The only hope for the Bulls at this moment is that the market maintains symmetry to the movement in the period August 2009 to June 2010. In this scenario, we would see a sideways move in the weeks ahead.

Here are some key levels to watch out for this week.

  • As long as the S&P Nifty remains above 5,381 points (pivot) the Bulls hold the edge.
  •  Support levels are pegged at 5,285 points (coincides with the 100wema) and 5,099 points.
  •  As long as the S&P Nifty sustains above the 5,381 points level in close, it could reach 5,567 or 5,663 points.

Last week, the Bulls barely managed to avoid crossing the crucial resistance area of 5,486-5,501 points, though they came within handshaking distance of this level.

The Bears still hold a slight edge in the short term till the 5,521 points level is crossed. As the intermediate term trend is down, the strategy should be to use rallies to exit long positions and wait to see whether we get a higher bottom in the next decline. If we do, then we could see the Nifty test the 5,658 points of trendline resistance in the weeks ahead. For the Bulls to capitalise on the comeback made last week, they must defend 5,362 points (in lows), this week. It would be an absorbing week of trading as the Bulls and Bears resolutely try to defend 5,362 and 5,575 points levels, respectively.

(Vidur Pendharkar is a consultant technical analyst and chief strategist at www.trend4casting.com.)


RTI activists plead with information commissioners to compel public authorities to put up mandatory data on Web

Over 5.5 lakh RTI applications were filed in Maharashtra in 2010, but the number of appeals were lower, according to the official annual report. Last week, activists discussed with state information commissioners the ways to make RTI more vibrant and effective

A total 5.5 lakh RTI applications were submitted to various government departments in Maharashtra in 2010, confirming the state's pre-eminent position in the use of the Right to Information and public activism. According to the annual report of the chief information commissioner Vilas Patil, of the total applications, 59,000 (or about 10%) went into first appeals. However, the number of second appeals declined from 23,000 in 2009 to 19,000 in 2010.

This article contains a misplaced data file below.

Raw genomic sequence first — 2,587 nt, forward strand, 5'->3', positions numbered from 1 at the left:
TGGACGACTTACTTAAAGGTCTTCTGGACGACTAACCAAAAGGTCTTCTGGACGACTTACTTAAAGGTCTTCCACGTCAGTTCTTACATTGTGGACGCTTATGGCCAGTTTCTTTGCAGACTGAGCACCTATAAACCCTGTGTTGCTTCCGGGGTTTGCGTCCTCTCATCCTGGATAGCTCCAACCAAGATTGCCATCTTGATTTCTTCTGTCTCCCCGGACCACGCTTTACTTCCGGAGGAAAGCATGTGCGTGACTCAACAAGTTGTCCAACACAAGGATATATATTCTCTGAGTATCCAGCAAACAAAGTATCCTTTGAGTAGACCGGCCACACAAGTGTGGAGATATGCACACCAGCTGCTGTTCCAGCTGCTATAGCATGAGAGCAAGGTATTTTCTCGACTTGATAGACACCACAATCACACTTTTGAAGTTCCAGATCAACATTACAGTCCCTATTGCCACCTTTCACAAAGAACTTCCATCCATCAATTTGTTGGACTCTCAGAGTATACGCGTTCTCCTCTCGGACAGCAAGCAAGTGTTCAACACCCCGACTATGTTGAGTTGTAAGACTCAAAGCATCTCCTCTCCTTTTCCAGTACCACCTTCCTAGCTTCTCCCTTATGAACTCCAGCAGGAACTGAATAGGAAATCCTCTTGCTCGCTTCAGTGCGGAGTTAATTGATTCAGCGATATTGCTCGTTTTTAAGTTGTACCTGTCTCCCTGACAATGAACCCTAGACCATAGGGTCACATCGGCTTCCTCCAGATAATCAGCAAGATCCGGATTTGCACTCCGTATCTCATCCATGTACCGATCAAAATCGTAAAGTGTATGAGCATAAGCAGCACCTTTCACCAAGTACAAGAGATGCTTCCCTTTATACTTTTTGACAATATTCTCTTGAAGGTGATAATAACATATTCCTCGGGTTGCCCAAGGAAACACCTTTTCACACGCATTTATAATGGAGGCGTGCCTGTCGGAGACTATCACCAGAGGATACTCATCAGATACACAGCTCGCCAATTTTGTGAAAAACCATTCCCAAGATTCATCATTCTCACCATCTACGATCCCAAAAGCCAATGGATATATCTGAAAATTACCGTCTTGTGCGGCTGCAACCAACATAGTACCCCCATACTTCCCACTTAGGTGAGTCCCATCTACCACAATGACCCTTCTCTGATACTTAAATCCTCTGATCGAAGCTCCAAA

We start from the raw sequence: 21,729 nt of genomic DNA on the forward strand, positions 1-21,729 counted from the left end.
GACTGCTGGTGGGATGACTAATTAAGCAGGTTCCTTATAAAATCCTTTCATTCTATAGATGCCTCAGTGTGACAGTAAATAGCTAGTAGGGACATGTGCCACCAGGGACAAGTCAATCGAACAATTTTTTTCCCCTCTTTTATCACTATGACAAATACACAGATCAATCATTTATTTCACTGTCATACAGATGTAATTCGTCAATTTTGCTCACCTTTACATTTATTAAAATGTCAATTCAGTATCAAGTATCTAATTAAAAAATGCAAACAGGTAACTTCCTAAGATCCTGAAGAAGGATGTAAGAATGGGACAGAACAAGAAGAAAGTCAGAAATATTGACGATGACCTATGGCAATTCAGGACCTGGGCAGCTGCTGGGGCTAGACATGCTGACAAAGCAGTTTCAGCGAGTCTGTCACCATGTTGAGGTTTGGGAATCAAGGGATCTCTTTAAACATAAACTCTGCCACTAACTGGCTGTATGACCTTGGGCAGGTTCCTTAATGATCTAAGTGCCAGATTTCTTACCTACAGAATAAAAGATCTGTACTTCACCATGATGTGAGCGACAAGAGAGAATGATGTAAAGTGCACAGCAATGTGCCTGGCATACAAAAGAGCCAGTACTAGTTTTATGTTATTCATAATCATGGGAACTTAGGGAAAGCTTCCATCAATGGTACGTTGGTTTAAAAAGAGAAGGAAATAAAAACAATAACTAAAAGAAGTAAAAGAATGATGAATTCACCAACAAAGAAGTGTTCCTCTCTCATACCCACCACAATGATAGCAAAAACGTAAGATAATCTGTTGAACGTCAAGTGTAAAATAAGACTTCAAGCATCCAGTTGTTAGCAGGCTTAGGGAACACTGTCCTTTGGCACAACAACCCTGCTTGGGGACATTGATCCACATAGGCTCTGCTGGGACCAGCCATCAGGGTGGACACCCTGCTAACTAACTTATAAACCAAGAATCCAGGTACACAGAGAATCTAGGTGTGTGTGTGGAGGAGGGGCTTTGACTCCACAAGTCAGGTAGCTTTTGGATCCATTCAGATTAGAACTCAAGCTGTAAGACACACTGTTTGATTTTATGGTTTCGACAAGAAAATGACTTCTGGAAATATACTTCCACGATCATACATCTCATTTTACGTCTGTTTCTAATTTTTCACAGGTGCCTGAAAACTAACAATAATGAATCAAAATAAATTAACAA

These numbers are encouraging. But there are issues to be sorted out to ensure effective use of the Right to Information (RTI) Act. Some of these issues were brought up at a meeting of the state information commissioners with regular RTI users, held at the office of the State Information Commission at Mantralaya on Friday.

RTI users, activists of the Mahiti Adhikar Manch and Maharashtra RTI Council, yesterday appealed to the seven information commissioners who were present at the meeting along with the chief commissioner to "enforce" on public authorities to suo moto disclose information on their websites, which is mandatory under Section 4 of the RTI Act.

In response to this plea, Mr Patil said he had sent a circular to about 350 public authorities across the state, in December 2010, directing them to do this by 31 January 2011. But he reported, sounding quite helpless, "About 60% of the public authorities have not even replied to me. What am I supposed to do? I suggest that RTI activists take up this matter with the chief secretary to ensure its implementation.''

Bhaskar Prabhu, convener of Mahiti Adhikar Manch and Maharashtra RTI Council, suggested that since YASHADA (the Yashwantrao Chavan Academy of Development Administration) had already worked out a format that facilitates monitoring of public authorities regarding suo moto disclosure under Section 4 of the Act, the information commission should use that to keep tab on them.

Navin Kumar, information commissioner for the Konkan Region, suggested that since there was a shortage of manpower, outsourcing to NGOs was a possibility. "Since the state commission has already drawn out a list of the 60% of those public authorities who have defied this rule, citizen groups could file RTI applications on each one of them, and file a complaint with the information commissioners, and we ensure you action."

Aurangabad information commissioner DB Deshpande said, "There are many instances of public authorities having followed this rule and having made their functioning transparent, like MSEDCL (Maharashtra State Electricity Distribution Company), PMC (Pune Municipal Corporation) and the University of Mumbai. The archaic system of punishment will not help.'' Activist Vijay Kumbhar suggested that if strong action is taken, like "issuing summons or levying penalty", public authorities would be motivated to adhere to Section 4.

On reducing pendency and hastening disposal of second appeals, Mr Kumar suggested that all ten posts of information commissioners should be filled, which means that three more officials should be added to the seven, currently. The average clearance of cases is around 300 per month. Activists lamented that "more than increasing the number of commissioners, the state should provide each information commissioner with full-fledged 'relevant' staff, in order to increase efficiency of disposing appeals." Mr Patil confessed that funds or manpower do not come by very easily.